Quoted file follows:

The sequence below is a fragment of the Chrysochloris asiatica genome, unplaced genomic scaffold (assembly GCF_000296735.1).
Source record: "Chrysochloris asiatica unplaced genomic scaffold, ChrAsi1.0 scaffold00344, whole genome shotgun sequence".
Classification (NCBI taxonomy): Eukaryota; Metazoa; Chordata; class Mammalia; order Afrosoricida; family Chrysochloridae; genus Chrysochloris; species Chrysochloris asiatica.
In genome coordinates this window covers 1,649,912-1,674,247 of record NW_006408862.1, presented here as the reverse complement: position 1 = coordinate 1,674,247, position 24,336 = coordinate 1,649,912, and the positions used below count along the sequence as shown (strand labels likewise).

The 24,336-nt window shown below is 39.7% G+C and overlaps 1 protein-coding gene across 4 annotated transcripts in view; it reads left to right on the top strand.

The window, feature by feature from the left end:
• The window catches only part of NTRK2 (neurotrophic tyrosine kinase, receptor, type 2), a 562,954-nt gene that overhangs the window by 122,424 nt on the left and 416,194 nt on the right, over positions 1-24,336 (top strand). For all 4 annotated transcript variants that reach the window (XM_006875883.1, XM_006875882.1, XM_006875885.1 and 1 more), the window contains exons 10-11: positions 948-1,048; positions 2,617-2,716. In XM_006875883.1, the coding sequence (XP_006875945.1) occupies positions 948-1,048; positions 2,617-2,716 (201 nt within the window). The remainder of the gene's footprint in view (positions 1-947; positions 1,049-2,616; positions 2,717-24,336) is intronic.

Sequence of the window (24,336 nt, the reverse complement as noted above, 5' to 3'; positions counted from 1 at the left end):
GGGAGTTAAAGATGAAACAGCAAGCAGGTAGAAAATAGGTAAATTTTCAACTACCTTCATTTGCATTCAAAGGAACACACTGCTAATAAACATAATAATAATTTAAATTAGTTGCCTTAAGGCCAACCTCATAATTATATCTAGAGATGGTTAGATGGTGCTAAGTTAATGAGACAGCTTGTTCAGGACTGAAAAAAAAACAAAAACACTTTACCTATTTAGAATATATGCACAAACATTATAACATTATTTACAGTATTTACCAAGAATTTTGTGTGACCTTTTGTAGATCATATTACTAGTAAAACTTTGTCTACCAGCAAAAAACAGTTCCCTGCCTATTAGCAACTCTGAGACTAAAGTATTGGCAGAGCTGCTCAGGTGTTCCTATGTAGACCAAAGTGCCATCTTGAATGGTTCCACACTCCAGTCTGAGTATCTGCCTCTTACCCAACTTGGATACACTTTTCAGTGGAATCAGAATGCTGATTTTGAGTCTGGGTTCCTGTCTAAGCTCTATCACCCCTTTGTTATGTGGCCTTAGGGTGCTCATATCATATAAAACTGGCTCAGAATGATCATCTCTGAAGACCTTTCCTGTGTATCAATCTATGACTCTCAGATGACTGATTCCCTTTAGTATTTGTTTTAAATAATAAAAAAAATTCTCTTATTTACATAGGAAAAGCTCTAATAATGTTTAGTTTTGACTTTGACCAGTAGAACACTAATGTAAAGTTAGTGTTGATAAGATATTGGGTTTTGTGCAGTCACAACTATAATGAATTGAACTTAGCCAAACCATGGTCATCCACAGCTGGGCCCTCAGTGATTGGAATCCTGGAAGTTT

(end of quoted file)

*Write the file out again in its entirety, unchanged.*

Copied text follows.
The sequence below is a fragment of the Chrysochloris asiatica genome, unplaced genomic scaffold (assembly GCF_000296735.1).
Source record: "Chrysochloris asiatica unplaced genomic scaffold, ChrAsi1.0 scaffold00344, whole genome shotgun sequence".
Classification (NCBI taxonomy): Eukaryota; Metazoa; Chordata; class Mammalia; order Afrosoricida; family Chrysochloridae; genus Chrysochloris; species Chrysochloris asiatica.
In genome coordinates this window covers 1,649,912-1,674,247 of record NW_006408862.1, presented here as the reverse complement: position 1 = coordinate 1,674,247, position 24,336 = coordinate 1,649,912, and the positions used below count along the sequence as shown (strand labels likewise).

The 24,336-nt window shown below is 39.7% G+C and overlaps 1 protein-coding gene across 4 annotated transcripts in view; it reads left to right on the top strand.

The window, feature by feature from the left end:
• The window catches only part of NTRK2 (neurotrophic tyrosine kinase, receptor, type 2), a 562,954-nt gene that overhangs the window by 122,424 nt on the left and 416,194 nt on the right, over positions 1-24,336 (top strand). For all 4 annotated transcript variants that reach the window (XM_006875883.1, XM_006875882.1, XM_006875885.1 and 1 more), the window contains exons 10-11: positions 948-1,048; positions 2,617-2,716. In XM_006875883.1, the coding sequence (XP_006875945.1) occupies positions 948-1,048; positions 2,617-2,716 (201 nt within the window). The remainder of the gene's footprint in view (positions 1-947; positions 1,049-2,616; positions 2,717-24,336) is intronic.

Sequence of the window (24,336 nt, the reverse complement as noted above, 5' to 3'; positions counted from 1 at the left end):
GGGAGTTAAAGATGAAACAGCAAGCAGGTAGAAAATAGGTAAATTTTCAACTACCTTCATTTGCATTCAAAGGAACACACTGCTAATAAACATAATAATAATTTAAATTAGTTGCCTTAAGGCCAACCTCATAATTATATCTAGAGATGGTTAGATGGTGCTAAGTTAATGAGACAGCTTGTTCAGGACTGAAAAAAAAACAAAAACACTTTACCTATTTAGAATATATGCACAAACATTATAACATTATTTACAGTATTTACCAAGAATTTTGTGTGACCTTTTGTAGATCATATTACTAGTAAAACTTTGTCTACCAGCAAAAAACAGTTCCCTGCCTATTAGCAACTCTGAGACTAAAGTATTGGCAGAGCTGCTCAGGTGTTCCTATGTAGACCAAAGTGCCATCTTGAATGGTTCCACACTCCAGTCTGAGTATCTGCCTCTTACCCAACTTGGATACACTTTTCAGTGGAATCAGAATGCTGATTTTGAGTCTGGGTTCCTGTCTAAGCTCTATCACCCCTTTGTTATGTGGCCTTAGGGTGCTCATATCATATAAAACTGGCTCAGAATGATCATCTCTGAAGACCTTTCCTGTGTATCAATCTATGACTCTCAGATGACTGATTCCCTTTAGTATTTGTTTTAAATAATAAAAAAAATTCTCTTATTTACATAGGAAAAGCTCTAATAATGTTTAGTTTTGACTTTGACCAGTAGAACACTAATGTAAAGTTAGTGTTGATAAGATATTGGGTTTTGTGCAGTCACAACTATAATGAATTGAACTTAGCCAAACCATGGTCATCCACAGCTGGGCCCTCAGTGATTGGAATCCTGGAAGTTT